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I have been developing control software for a three-phase induction motor. The main task of this C++ code is to control the torque of the motor. In one part of the algorithm (The control algorithm is executed with a period of 100 µs.), I need to calculate the arcsine function. Here is my implementation. I would appreciate your assessment.

Math.h

#include <cstdint>

class Math {

public:

/**
 * @brief Function calculates arcsine of a given argument.
 * @param x argument, \f$x\in\left<-1, 1\right>\f$
 * @return arcsine value of x
 */
static float arcsine(float x);

private:
static const uint16_t kArcSineLutSize = 101;
static const float arcsine_lut[kArcSineLutSize];

}

Math.cpp

float Math::arcsine(float x)
{
  bool neg_table_value = false;
  if (x < 0) {
    // arcsin(-x) = -arcsin(x)
    x = -x;
    neg_table_value = true;
  }
  uint16_t index = static_cast<uint16_t>(x * 100.0);
  float tmp =
      (arcsine_lut[index + 1] - arcsine_lut[index]) * (100.0 * x - index) +
      arcsine_lut[index];
  if (neg_table_value) {
    return -tmp;
  } else {
    return tmp;
  }
}

const float Math::arcsine_lut[Math::kArcSineLutSize] = {
    0.0000, 0.0100, 0.0200, 0.0300, 0.0400, 0.0500, 0.0600, 0.0701, 0.0801,
    0.0901, 0.1002, 0.1102, 0.1203, 0.1304, 0.1405, 0.1506, 0.1607, 0.1708,
    0.1810, 0.1912, 0.2014, 0.2116, 0.2218, 0.2321, 0.2424, 0.2527, 0.2630,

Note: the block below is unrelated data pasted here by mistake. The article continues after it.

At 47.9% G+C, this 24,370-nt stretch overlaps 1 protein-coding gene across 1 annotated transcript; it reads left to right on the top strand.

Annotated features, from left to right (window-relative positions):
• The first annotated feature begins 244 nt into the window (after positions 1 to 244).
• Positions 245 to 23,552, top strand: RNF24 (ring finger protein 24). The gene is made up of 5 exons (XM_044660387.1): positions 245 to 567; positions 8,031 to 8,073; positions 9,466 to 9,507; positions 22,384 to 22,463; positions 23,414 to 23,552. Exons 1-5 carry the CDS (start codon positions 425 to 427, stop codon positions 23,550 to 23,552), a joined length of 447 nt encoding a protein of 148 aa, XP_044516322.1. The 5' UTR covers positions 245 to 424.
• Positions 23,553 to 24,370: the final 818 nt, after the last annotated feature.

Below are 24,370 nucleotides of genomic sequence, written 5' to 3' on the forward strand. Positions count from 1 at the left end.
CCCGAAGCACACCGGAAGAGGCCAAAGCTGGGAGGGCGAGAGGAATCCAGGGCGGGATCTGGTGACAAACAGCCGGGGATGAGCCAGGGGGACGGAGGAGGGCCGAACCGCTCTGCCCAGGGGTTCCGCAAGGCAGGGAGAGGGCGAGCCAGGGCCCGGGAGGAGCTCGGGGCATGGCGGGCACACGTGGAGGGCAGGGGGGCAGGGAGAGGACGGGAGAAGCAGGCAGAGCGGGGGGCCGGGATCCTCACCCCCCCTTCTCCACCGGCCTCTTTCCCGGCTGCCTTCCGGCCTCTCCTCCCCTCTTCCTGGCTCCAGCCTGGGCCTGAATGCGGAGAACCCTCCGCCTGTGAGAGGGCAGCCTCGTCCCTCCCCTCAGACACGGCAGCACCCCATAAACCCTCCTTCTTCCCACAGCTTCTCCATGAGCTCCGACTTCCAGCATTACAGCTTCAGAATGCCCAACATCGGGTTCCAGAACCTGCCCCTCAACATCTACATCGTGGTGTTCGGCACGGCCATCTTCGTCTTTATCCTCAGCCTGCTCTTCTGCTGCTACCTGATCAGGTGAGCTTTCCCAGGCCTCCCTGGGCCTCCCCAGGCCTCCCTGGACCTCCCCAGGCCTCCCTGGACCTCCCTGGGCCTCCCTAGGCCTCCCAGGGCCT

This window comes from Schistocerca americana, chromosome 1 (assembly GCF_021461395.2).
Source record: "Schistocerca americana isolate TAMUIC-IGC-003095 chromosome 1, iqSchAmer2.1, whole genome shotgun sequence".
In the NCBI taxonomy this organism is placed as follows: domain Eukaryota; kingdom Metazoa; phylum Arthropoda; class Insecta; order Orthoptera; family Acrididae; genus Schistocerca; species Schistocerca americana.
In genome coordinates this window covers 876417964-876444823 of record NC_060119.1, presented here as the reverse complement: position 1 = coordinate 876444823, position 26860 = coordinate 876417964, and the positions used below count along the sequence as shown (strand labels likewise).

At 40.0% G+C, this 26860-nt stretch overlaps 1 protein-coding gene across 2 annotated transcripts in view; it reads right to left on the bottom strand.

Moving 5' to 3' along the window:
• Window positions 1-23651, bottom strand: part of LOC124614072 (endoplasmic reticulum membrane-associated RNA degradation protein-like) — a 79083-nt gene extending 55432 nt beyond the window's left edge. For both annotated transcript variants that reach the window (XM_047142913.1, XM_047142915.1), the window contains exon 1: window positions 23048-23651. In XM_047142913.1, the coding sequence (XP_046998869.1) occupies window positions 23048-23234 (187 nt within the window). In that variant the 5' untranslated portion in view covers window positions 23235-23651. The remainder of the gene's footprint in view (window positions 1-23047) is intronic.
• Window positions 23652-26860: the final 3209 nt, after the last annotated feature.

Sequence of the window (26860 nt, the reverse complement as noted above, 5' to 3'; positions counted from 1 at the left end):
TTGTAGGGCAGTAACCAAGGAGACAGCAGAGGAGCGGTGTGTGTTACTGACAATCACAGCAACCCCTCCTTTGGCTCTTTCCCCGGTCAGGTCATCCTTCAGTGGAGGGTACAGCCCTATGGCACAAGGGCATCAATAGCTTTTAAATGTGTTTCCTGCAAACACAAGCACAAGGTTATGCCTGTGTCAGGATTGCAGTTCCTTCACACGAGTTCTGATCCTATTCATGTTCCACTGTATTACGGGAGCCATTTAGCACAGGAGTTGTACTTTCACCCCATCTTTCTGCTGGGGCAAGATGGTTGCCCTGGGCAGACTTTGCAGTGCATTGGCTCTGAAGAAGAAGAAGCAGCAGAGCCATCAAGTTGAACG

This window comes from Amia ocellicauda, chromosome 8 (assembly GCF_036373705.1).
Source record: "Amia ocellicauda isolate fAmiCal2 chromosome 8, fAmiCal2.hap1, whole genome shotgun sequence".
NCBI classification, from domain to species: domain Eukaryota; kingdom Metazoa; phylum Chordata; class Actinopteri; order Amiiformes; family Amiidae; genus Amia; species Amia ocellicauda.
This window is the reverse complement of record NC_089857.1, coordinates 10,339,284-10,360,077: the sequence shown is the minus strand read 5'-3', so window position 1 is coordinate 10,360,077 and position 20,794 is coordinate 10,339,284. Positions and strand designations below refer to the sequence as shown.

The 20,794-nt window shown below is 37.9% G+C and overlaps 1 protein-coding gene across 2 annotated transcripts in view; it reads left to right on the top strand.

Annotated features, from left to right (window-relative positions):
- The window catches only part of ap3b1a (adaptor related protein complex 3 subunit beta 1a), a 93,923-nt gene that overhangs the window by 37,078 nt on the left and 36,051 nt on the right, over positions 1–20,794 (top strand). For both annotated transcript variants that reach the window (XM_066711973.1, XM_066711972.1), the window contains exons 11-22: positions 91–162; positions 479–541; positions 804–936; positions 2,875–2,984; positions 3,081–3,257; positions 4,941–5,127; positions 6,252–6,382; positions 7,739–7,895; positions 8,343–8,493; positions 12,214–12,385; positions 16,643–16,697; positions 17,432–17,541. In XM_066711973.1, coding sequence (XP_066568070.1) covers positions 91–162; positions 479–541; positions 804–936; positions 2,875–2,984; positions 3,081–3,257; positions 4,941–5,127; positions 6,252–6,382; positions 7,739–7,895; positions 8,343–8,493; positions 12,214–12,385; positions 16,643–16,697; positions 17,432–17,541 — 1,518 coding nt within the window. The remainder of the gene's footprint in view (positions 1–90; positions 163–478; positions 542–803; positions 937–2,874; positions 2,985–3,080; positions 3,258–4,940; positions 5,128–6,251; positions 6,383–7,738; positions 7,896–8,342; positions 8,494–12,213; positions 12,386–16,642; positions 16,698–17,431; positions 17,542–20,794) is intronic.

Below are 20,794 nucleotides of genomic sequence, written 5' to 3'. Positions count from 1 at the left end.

0.2734, 0.2838, 0.2942, 0.3047, 0.3152, 0.3257, 0.3363, 0.3469, 0.3576,
    0.3683, 0.3790, 0.3898, 0.4006, 0.4115, 0.4225, 0.4334, 0.4445, 0.4556,
    0.4668, 0.4780, 0.4893, 0.5007, 0.5121, 0.5236, 0.5352, 0.5469, 0.5586,
    0.5704, 0.5824, 0.5944, 0.6065, 0.6187, 0.6311, 0.6435, 0.6561, 0.6687,
    0.6816, 0.6945, 0.7076, 0.7208, 0.7342, 0.7478, 0.7615, 0.7754, 0.7895,
    0.8038, 0.8183, 0.8331, 0.8481, 0.8633, 0.8788, 0.8947, 0.9108, 0.9273,
    0.9442, 0.9614, 0.9791, 0.9973, 1.0160, 1.0353, 1.0552, 1.0759, 1.0973,
    1.1198, 1.1433, 1.1681, 1.1944, 1.2226, 1.2532, 1.2870, 1.3252, 1.3705,
    1.4293, 1.5708};
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    \$\begingroup\$ Function will index OOB if you pass in large floats. Is this acceptable? \$\endgroup\$
    – TLW
    May 22, 2023 at 1:29
  • 1
    \$\begingroup\$ What are the performance characteristics of the processor you're running on? Making the table 65 or 129 entries and changing the 100x to 64x or 128x may be better. Also, 4 decimals seems odd, as mentioned in the existing answer. \$\endgroup\$
    – TLW
    May 22, 2023 at 1:31

2 Answers 2

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Use a namespace instead of a class

There is no reason to use a class if you only have static member functions and variables. Consider creating a namespace instead:

namespace Math {
    static float arcsine(float x);
}

You don't even have to declare the private static members in the header file this way.

What are the requirements?

Why are there only 100 entries in the table? Why is every value only specified up to 4 decimals? This seems very arbitrary. The fewer points you have in your table and the less precise the points in the table are, the bigger the error is compared to the real arcsine. So you should ask yourself: what is the error budget?